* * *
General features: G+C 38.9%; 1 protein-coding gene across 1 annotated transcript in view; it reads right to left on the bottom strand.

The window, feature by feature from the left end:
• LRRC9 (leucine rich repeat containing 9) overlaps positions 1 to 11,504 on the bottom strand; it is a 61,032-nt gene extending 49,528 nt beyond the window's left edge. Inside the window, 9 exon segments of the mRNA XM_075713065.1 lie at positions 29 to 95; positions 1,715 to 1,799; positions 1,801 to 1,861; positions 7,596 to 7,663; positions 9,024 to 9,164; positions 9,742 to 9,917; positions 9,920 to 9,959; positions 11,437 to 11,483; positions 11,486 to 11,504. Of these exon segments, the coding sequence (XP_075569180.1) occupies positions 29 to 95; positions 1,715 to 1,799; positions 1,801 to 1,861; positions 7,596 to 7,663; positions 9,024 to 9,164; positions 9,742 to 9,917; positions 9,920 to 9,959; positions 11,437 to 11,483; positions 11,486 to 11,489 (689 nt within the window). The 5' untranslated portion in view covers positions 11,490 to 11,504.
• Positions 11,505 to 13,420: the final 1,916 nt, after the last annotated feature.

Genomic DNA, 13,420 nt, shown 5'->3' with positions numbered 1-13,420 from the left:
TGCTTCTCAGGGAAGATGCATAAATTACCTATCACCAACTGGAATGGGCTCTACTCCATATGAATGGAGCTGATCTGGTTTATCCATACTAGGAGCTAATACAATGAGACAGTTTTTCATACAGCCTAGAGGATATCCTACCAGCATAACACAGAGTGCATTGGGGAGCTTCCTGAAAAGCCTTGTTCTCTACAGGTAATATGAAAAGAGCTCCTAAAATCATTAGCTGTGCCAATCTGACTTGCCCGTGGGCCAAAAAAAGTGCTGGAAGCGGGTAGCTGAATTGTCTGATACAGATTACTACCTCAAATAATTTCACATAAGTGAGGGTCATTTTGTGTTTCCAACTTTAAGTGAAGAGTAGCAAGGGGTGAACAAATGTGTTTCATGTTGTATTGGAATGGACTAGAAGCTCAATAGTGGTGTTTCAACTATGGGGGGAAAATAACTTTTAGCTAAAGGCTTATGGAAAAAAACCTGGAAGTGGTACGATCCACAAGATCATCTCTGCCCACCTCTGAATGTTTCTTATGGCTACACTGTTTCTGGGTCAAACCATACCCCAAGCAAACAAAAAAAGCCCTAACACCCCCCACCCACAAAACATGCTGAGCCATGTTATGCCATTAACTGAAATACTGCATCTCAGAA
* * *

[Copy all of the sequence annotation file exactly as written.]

General features: G+C 38.9%; 1 protein-coding gene across 1 annotated transcript in view; it reads right to left on the bottom strand.

The window, feature by feature from the left end:
• LRRC9 (leucine rich repeat containing 9) overlaps positions 1 to 11,504 on the bottom strand; it is a 61,032-nt gene extending 49,528 nt beyond the window's left edge. Inside the window, 9 exon segments of the mRNA XM_075713065.1 lie at positions 29 to 95; positions 1,715 to 1,799; positions 1,801 to 1,861; positions 7,596 to 7,663; positions 9,024 to 9,164; positions 9,742 to 9,917; positions 9,920 to 9,959; positions 11,437 to 11,483; positions 11,486 to 11,504. Of these exon segments, the coding sequence (XP_075569180.1) occupies positions 29 to 95; positions 1,715 to 1,799; positions 1,801 to 1,861; positions 7,596 to 7,663; positions 9,024 to 9,164; positions 9,742 to 9,917; positions 9,920 to 9,959; positions 11,437 to 11,483; positions 11,486 to 11,489 (689 nt within the window). The 5' untranslated portion in view covers positions 11,490 to 11,504.
• Positions 11,505 to 13,420: the final 1,916 nt, after the last annotated feature.

Genomic DNA, 13,420 nt, shown 5'->3' with positions numbered 1-13,420 from the left:
TGCTTCTCAGGGAAGATGCATAAATTACCTATCACCAACTGGAATGGGCTCTACTCCATATGAATGGAGCTGATCTGGTTTATCCATACTAGGAGCTAATACAATGAGACAGTTTTTCATACAGCCTAGAGGATATCCTACCAGCATAACACAGAGTGCATTGGGGAGCTTCCTGAAAAGCCTTGTTCTCTACAGGTAATATGAAAAGAGCTCCTAAAATCATTAGCTGTGCCAATCTGACTTGCCCGTGGGCCAAAAAAAGTGCTGGAAGCGGGTAGCTGAATTGTCTGATACAGATTACTACCTCAAATAATTTCACATAAGTGAGGGTCATTTTGTGTTTCCAACTTTAAGTGAAGAGTAGCAAGGGGTGAACAAATGTGTTTCATGTTGTATTGGAATGGACTAGAAGCTCAATAGTGGTGTTTCAACTATGGGGGGAAAATAACTTTTAGCTAAAGGCTTATGGAAAAAAACCTGGAAGTGGTACGATCCACAAGATCATCTCTGCCCACCTCTGAATGTTTCTTATGGCTACACTGTTTCTGGGTCAAACCATACCCCAAGCAAACAAAAAAAGCCCTAACACCCCCCACCCACAAAACATGCTGAGCCATGTTATGCCATTAACTGAAATACTGCATCTCAGAA